Tag: Julian McMahon (Page 1 of 2)

Nip/Tuck: The Sixth and Final Season

Only on “Nip/Tuck” can a character utter a line like “Dildo sales are down. It’s the goddamn economy,” and make it sound a perfectly reasonable thing to say. There are aspects I will miss about “Nip/Tuck,” and one of them is its ability to take the most outlandishly offensive situation and make it seem relatively normal, at least within the context of the show. But all good and bad things must come to an end, and “Nip/Tuck,” from Season Three onwards, was equal parts of both. The Sixth Season aired in two parts (with a month break in the middle), which at the time were marketed as Seasons Six and Seven. There is no Season Seven, but there is a 19-episode sixth season, and all those episodes are collected in this set. Through watching this block, however, it certainly seems like two different seasons. Confused? Annoyed? Allow me to elaborate and pontificate.

The first ten episodes are all but unwatchable in their awfulness. Not merely content to disturb viewers, these episodes largely depress as well, although it seems unlikely that was the goal. The flaccid economy, and its effect on the plastic surgery business, is stressed in the first episode, but what does it say about a show when such a topic is one of the bright spots? Sean (Dylan Walsh) is still dating anesthesiologist Teddy Rowe, who used to be played by Katee Sackhoff, but now resides in the body of Rose McGowan, which is a true “what the fuck?” soap opera switch, given that it’s hard to think of two actresses that are any less alike in both their method and appearance. Teddy slowly begins revealing her true, black widow colors as the narrative progresses, and on the camping trip from hell, Teddy’s shit hits the fan and splatters all over the place.

Meanwhile, Christian (Julian McMahon), who is not dying of cancer after all, must contend with a seriously pissed off Liz (Roma Maffia), since now that he’s not dying he doesn’t want to stay married to her. Liz’s reaction is understandable, but that doesn’t make her character arc any more palatable, since Liz is the only person on the show we’ve come to believe is truly decent. Kimber (Kelly Carlson) begins dating Dr. Mike Hamoui (Mario Lopez), a development nobody was asking to see, and if ever you wanted to see Lopez dressed in a corset, garter belt, and stockings, well, now’s your chance. Stills from the episode in which Christian talks him into this get-up are bound to haunt Lopez for the rest of his life, which amuses me to no end. Maybe he can put the scene on his reel should the “Rocky Horror” remake ever get off the ground?

Matt (John Hensley) has taken up miming, only to discover there’s more money to be found in robbing convenience stores in whiteface. As per usual with Matt, things go south with his plans, but never as far as here, where he ends up going to prison, and the episode “Alexis Stone II” is surely one of the most self-loathing episodes of any TV series, ever. And Julia (Joely Richardson)? Well, I think she’s in there somewhere, but as has been par for the course in recent times, Richardson’s mind is obviously anywhere but on her character. The patient storylines, too, are revolting. Characters like The Enigma, Jenny Juggs, and Lola Wlodkowski are amongst the most tasteless the show has ever showcased (which is saying something), and the aforementioned Alexis Stone, who manages a two-episode arc, simply gives transgendered people a bad name. It’s a credit to the series that they didn’t have her whip out a knife and slit Christian’s throat at the end of her tale. These ten episodes are some of the worst the show has ever unleashed, and as tough as it was watching them on broadcast, it was twice as tough sitting through them a second time on DVD. Even the most die-hard fans of the show surely knew that it was time to close up shop when these aired last year.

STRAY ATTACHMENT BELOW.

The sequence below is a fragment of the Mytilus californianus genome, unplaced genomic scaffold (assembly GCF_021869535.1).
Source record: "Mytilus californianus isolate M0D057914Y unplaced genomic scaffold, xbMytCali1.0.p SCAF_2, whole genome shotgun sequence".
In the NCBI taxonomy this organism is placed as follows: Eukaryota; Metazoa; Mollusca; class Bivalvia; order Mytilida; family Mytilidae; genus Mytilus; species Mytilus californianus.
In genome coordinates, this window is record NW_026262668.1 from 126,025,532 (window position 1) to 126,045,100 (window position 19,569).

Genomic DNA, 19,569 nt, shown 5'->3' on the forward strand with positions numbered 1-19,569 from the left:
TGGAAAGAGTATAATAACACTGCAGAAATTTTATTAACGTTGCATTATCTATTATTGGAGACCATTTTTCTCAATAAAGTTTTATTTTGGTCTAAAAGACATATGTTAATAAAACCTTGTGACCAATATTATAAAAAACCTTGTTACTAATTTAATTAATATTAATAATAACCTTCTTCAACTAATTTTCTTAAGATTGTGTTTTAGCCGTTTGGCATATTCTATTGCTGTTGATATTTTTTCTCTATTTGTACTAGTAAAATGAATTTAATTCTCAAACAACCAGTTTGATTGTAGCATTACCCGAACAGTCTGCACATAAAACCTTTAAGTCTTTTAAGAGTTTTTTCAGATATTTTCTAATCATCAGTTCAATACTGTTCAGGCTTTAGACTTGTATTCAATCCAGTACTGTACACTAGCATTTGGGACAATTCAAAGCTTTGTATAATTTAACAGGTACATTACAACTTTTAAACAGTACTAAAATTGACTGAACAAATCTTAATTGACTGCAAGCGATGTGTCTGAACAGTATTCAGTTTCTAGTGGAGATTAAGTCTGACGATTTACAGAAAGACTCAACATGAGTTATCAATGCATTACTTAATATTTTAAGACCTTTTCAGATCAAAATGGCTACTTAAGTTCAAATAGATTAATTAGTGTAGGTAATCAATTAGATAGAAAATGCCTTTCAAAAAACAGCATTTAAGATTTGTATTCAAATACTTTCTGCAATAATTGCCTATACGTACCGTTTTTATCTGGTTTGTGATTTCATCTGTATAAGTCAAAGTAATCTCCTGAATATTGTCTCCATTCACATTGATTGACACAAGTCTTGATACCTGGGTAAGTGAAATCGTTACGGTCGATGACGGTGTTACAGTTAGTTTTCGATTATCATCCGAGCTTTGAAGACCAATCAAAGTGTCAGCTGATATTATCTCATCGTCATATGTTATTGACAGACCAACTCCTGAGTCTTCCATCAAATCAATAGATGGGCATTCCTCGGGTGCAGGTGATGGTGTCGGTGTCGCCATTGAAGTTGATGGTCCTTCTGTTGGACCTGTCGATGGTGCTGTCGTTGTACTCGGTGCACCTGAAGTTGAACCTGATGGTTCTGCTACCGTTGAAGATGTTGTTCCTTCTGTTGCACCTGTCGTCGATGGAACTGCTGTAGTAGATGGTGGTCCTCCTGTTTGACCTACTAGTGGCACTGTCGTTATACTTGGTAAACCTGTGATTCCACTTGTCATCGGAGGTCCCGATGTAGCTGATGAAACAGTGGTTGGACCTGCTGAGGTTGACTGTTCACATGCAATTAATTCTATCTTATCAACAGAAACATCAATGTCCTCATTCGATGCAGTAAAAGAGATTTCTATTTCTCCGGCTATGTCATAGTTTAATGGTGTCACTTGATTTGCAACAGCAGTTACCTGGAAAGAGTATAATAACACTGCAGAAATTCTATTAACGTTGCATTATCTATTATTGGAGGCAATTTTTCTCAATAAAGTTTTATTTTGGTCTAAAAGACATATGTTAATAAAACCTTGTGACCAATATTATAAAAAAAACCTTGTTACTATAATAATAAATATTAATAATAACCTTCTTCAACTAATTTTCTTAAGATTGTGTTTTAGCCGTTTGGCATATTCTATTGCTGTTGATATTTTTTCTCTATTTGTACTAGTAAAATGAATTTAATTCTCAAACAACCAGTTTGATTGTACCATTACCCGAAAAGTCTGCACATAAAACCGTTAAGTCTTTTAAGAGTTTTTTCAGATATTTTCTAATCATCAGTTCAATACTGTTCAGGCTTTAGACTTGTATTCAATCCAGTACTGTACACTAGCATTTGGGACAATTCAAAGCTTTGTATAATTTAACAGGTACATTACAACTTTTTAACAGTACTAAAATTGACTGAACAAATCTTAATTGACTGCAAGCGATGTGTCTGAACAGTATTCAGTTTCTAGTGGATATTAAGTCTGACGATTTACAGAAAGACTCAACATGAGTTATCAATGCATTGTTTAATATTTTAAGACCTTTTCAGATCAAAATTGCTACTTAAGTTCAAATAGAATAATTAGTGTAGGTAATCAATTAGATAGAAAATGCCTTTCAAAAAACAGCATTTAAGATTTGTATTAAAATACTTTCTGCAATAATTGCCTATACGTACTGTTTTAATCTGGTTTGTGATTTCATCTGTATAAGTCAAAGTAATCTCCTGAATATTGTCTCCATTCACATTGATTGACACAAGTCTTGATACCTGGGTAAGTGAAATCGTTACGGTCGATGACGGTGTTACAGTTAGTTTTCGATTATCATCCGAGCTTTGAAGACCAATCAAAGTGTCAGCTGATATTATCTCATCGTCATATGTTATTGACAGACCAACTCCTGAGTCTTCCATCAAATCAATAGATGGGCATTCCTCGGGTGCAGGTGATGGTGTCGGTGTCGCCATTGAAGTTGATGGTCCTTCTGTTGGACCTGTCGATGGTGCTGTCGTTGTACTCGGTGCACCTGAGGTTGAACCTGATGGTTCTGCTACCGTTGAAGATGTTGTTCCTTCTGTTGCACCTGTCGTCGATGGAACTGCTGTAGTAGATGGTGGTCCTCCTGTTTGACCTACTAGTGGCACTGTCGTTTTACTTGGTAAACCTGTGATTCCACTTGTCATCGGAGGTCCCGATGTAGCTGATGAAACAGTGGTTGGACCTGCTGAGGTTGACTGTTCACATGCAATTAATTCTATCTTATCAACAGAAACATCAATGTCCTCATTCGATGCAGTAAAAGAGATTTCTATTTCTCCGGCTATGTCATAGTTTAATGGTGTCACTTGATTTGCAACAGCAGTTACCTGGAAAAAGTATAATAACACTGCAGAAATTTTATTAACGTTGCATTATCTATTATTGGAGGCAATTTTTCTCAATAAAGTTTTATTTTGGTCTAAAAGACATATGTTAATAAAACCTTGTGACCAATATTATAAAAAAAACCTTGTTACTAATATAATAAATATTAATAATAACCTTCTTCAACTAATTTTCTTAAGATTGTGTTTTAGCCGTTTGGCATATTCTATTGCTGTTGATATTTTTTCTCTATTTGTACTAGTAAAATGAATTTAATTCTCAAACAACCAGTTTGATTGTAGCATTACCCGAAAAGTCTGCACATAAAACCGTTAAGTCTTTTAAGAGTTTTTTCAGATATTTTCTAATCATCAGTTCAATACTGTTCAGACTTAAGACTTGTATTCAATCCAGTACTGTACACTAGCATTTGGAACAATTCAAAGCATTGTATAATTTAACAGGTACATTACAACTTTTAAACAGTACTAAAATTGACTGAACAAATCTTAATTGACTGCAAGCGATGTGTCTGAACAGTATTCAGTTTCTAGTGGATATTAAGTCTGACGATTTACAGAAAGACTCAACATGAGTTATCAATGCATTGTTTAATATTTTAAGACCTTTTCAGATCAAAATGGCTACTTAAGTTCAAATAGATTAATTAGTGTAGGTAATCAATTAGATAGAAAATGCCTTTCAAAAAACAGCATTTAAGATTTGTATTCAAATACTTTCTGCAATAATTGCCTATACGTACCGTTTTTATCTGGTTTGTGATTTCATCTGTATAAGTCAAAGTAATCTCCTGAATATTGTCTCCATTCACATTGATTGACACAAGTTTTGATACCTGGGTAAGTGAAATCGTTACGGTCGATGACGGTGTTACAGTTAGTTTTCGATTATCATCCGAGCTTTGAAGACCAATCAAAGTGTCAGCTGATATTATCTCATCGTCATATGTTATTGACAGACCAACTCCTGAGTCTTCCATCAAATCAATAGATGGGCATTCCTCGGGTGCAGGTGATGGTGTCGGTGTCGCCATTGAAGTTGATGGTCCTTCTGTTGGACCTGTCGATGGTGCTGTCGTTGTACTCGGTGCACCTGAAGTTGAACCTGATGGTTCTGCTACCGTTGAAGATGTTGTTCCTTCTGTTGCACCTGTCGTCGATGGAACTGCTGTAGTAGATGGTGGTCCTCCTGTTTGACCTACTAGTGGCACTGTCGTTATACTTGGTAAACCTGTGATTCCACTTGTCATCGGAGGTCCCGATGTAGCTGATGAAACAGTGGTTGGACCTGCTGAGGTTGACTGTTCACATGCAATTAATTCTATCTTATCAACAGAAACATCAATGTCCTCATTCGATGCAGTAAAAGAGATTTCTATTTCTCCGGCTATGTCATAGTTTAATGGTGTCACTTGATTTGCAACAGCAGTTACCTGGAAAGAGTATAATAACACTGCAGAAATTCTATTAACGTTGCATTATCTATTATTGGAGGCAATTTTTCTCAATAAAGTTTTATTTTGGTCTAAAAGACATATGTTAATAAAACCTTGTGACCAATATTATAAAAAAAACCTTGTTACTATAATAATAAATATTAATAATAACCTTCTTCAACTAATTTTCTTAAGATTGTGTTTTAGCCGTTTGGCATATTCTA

And one must wonder how many viewers the show lost in that block. How many people failed to come back to the show in January for the final nine episodes? I’m willing to bet plenty, which is a shame because, believe it or not, after years of excess, “Nip/Tuck” managed to deliver a nicely restrained, oftentimes poignant batch of episodes to close out the series. The story picks up a few months after the first ten in the set, and Sean and Christian are going to pick up a lifetime achievement award. Only after they receive the award does Sean discover that Christian bought it via a hefty donation, at which point Sean goes ballistic. And from there, the season peels one layer of the onion away after the next, dissecting McNamara and Troy’s friendship and partnership, all while providing endings for every other character on the show as well (most are surprisingly happy, some a little warped, and in one case we lose a character altogether).

One excellent episode, “Dr. Griffin,” is set almost entirely in a psychiatrist’s office, with Sean and Christian unloading their grievances on one another. Even the patient stories have a great deal of heft to them, and take viewers back to a time when the show was as much about the surgeries as it was the main characters. And then there’s fan favorite villainess Ava Moore (Famke Janssen), who returns to wreak some havoc one last time, for the final two episodes of the series.